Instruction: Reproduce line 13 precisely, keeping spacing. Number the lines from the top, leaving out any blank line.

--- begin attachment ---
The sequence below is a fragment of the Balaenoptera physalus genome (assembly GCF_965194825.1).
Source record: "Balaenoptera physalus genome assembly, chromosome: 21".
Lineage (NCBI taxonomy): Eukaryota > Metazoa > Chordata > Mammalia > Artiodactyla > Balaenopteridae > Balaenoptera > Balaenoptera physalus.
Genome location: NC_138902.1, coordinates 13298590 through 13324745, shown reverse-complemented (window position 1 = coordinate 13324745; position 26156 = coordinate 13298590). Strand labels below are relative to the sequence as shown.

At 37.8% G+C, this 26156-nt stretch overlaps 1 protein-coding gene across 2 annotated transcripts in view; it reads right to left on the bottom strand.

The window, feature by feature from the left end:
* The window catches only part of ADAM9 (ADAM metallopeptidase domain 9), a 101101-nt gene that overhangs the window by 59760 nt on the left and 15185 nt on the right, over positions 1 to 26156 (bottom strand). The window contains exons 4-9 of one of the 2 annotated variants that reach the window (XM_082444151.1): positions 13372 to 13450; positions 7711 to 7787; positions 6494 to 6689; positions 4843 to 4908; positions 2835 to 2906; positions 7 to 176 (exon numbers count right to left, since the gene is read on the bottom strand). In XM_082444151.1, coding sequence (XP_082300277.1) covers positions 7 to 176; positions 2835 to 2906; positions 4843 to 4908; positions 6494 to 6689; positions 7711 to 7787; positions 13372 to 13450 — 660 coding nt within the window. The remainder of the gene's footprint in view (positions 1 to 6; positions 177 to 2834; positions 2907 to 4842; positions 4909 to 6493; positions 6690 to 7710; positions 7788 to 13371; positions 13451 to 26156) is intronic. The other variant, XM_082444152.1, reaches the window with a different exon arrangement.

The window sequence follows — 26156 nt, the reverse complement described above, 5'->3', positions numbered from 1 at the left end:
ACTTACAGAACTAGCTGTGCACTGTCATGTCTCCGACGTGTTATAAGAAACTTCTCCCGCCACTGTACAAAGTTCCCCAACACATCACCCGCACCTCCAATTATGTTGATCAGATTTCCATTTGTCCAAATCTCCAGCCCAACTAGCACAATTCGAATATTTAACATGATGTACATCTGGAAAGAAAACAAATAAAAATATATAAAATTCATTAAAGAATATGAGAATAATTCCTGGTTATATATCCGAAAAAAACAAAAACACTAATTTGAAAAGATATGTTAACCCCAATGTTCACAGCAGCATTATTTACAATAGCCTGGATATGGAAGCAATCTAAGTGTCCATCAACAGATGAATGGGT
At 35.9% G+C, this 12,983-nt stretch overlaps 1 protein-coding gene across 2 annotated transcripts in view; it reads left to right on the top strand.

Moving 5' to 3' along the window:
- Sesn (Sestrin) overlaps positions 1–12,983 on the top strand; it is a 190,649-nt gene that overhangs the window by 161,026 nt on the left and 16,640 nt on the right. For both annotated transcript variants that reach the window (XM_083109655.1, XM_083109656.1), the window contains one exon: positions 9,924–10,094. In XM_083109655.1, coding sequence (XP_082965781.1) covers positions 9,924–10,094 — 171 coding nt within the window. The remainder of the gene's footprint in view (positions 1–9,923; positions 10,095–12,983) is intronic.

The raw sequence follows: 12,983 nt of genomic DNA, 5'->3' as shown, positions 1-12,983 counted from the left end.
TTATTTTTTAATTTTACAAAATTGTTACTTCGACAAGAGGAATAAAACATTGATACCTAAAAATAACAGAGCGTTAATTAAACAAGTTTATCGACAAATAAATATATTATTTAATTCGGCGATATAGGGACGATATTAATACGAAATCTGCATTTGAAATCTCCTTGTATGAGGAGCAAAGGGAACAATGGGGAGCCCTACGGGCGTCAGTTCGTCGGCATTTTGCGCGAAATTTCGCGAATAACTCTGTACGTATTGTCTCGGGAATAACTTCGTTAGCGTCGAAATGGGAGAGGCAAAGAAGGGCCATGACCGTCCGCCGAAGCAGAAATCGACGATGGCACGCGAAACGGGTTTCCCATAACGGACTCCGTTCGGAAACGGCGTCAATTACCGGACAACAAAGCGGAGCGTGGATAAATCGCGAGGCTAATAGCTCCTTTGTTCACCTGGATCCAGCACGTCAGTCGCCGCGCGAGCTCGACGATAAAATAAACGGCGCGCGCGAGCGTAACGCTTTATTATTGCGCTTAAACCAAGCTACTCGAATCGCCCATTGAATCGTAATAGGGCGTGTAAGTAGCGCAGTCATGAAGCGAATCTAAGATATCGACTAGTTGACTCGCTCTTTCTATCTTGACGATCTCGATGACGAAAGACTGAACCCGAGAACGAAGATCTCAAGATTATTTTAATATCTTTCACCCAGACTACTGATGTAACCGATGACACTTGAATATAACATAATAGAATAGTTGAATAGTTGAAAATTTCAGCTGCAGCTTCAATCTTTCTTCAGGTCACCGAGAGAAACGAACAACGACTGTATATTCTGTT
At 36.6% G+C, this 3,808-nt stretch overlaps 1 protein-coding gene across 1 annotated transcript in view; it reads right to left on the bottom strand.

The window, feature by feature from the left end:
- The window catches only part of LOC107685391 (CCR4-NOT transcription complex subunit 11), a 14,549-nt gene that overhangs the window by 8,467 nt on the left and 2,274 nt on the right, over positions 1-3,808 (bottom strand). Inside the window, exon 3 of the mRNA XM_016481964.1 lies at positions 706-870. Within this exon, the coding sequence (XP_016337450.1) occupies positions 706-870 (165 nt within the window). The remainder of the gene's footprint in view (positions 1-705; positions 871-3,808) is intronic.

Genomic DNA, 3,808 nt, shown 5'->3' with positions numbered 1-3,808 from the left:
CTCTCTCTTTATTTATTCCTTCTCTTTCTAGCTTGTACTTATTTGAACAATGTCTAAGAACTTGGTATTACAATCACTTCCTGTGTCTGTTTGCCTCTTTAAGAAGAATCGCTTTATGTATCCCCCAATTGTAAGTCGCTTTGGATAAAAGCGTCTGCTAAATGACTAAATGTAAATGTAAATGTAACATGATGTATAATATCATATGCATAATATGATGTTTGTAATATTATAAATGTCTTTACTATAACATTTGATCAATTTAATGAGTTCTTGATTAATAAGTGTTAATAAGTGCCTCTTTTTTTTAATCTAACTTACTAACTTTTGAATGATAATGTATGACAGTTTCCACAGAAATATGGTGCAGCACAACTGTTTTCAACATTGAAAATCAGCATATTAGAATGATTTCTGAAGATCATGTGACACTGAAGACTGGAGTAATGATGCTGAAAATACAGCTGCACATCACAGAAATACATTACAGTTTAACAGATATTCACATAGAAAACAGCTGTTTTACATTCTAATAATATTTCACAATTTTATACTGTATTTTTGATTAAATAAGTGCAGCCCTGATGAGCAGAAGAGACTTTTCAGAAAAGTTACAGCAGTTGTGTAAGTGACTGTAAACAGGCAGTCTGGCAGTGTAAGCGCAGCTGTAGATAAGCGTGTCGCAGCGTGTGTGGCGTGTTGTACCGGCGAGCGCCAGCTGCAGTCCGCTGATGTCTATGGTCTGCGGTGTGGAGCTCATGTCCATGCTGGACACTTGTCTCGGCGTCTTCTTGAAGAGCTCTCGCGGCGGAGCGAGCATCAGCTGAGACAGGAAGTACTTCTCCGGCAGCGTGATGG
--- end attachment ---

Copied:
The raw sequence follows: 12,983 nt of genomic DNA, 5'->3' as shown, positions 1-12,983 counted from the left end.